18. I’m Italian,and o course i love the classic Italian tailored style.
    But i also know and respect the American Ivy League,so i said that Italians REALLY don’t understand the Ivy sack style.
    Not matter how much are professionals in the clothing field; don’t understand the style and the importance of certain details.
    Nevertheless…the marriage between Ivy and olive leaf (Italy) it would be possible:
    Think a Neapolitan coat (natural shoulders soft interior,three buttons roll two) undarted and with an hook vent.
    Hell,possibility would be endless if someone of these guys understood the style!

  19. I have no doubt that everything Carmelo says is true. Contrast this with the Japanese owners of J Press, who do appear to understand the Ivy League look. National character has something to do with it, no doubt, but there’s also experience and perspective. I have a hard time imagining something as boring as the Ivy League look ever being popular in Italy, yet it seems perfect for the Japanese. Indeed, the Ivy League look was popular in Japan, and still has a devoted fan base, even if it is a minority.

    S.E., I think that Ralph Lauren’s clothes have long (always?) been his reinterpretation of classics. I don’t have the experience with his clothes that many of the other readers & commenters do, but I don’t recall ever encountering an undarted Ralph Lauren jacket, regardless of brand; similarly, he has always gone for four cuff buttons, sometimes three (I think), but never two. Perhaps he recognized the limited appeal of the sack suit, and decided to borrow the look without copying it exactly—and therein lies his genius. He didn’t build a multibillion-dollar empire by reproducing Brooks Brothers’ clothes; he did it by taking inspiration from Brooks, and others, and making those things his own.

    And excellent marketing. And high quality. And hard work. And a constellation of other factors, but certainly a large part of his success is due to his interpretation of the classics.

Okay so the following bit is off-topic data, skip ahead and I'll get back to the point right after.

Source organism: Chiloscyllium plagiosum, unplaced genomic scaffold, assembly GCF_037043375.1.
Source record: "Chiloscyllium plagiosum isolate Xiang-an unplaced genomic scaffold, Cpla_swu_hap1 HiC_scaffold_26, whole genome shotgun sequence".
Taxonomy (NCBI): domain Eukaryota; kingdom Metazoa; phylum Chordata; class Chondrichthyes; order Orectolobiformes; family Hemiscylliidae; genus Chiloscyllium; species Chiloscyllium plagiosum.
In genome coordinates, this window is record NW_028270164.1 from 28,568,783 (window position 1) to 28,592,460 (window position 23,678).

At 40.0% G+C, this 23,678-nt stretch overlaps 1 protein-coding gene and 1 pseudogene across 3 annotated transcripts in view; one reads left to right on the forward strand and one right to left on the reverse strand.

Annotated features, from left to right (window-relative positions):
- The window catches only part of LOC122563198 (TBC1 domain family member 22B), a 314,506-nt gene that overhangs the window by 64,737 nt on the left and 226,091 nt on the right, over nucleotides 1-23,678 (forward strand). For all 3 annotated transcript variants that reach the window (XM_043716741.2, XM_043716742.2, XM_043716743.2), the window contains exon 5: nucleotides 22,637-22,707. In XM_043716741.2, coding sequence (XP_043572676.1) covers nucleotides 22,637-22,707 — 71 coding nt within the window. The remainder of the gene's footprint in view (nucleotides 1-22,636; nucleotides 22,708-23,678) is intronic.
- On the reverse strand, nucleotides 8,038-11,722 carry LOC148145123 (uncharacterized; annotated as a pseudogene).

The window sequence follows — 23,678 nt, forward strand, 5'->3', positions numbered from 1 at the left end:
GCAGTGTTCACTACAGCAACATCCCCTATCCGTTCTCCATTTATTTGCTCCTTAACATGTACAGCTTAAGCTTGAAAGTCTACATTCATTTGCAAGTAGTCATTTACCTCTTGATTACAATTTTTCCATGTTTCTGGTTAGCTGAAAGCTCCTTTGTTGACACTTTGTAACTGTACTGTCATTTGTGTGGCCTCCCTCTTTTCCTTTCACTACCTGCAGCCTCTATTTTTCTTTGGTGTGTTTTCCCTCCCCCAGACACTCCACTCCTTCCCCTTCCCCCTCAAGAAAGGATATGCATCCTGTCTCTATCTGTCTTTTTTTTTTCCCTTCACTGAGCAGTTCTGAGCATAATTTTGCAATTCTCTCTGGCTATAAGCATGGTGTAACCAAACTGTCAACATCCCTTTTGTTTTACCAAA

20. Minimalist Trad | March 26, 2015 at 1:21 am |

    One wonders whether the new name of the firm will be Fratelli Brooks or Fratelli Ruscelli?

  21. The comment section disgust at Gastaldi’s is pretty suprising to me. This man is an executive at Brooks Brothers in 2015…Brooks Brothers has been making ugly, shoulder padded suits since at least the ’80s. When he calls “roomy and broad-shouldered” suits “traditional,” I’m pretty certain he didn’t mean Trad as in the term people here use to describe their personal style. At this point Brooks Bros has been making ugly, boxy suits for nearly 40 years–I’m pretty sure that makes it a tradition. That’s how I understood his comments anyway.

    I am going to have to agree with our Italian friend Carmelo here–I think that today’s Brooks Brothers could take a lot of cues from Italian suiting. Soft shouldered, three-two roll is a staple of Neapolitan style that Brooks would do well to emulate (or return to, I suppose). Sure, prominent darts are not great, but modern Brooks Brothers suits already have darts (with a few exceptions).

    In my opinion, Brooks Brothers suits made by Isaia Napoli and Polo suits made by Corneliani are some of the nicest, softest tailored off-the-rack suits you can buy today. If this Gastaldi guy can bring back Brooks emphasis on soft tailoring, three-two roll, buttondowns and repp silk ties–more power to him. Seems like commenters are ignoring the crux of this story and using this as a venue to go off on Brooks Bros.

  22. Dutch Uncle | March 26, 2015 at 1:56 am |

    Yes, Press and campus Ivy shops did indeed vary the patterns, but we kept on gravitating toward herringbones and houndstooth checks in different shades of gray.

  23. This article just reinforces why I’ve purchased so few articles of clothing from BB’s over the past 30-years. It also reinforces to me, why Europeans should not own a traditional American clothing business. They have no clue about what the word traditional means when it comes to the American style. Euros don’t have to understand tradition when it comes to their clothing, as nothing remains in vogue long enough to ever become a tradition. Talk about cognitive dissonance: an Italian owning BB’s, well maybe not anymore.
    If these guys understood American tradition at all, they would know that true American clothing styles don’t change every season with every new fashion trend as do theirs. Europeans must have closets full of very expensive outdated clothing, due to their fashion trends that change with the seasons.

  24. Forgot to mention that were I interviewing him for a position, looking like he does in the pic above, it wouldn’t happen. Mr. Dudeness would need to reschedule after getting a haircut!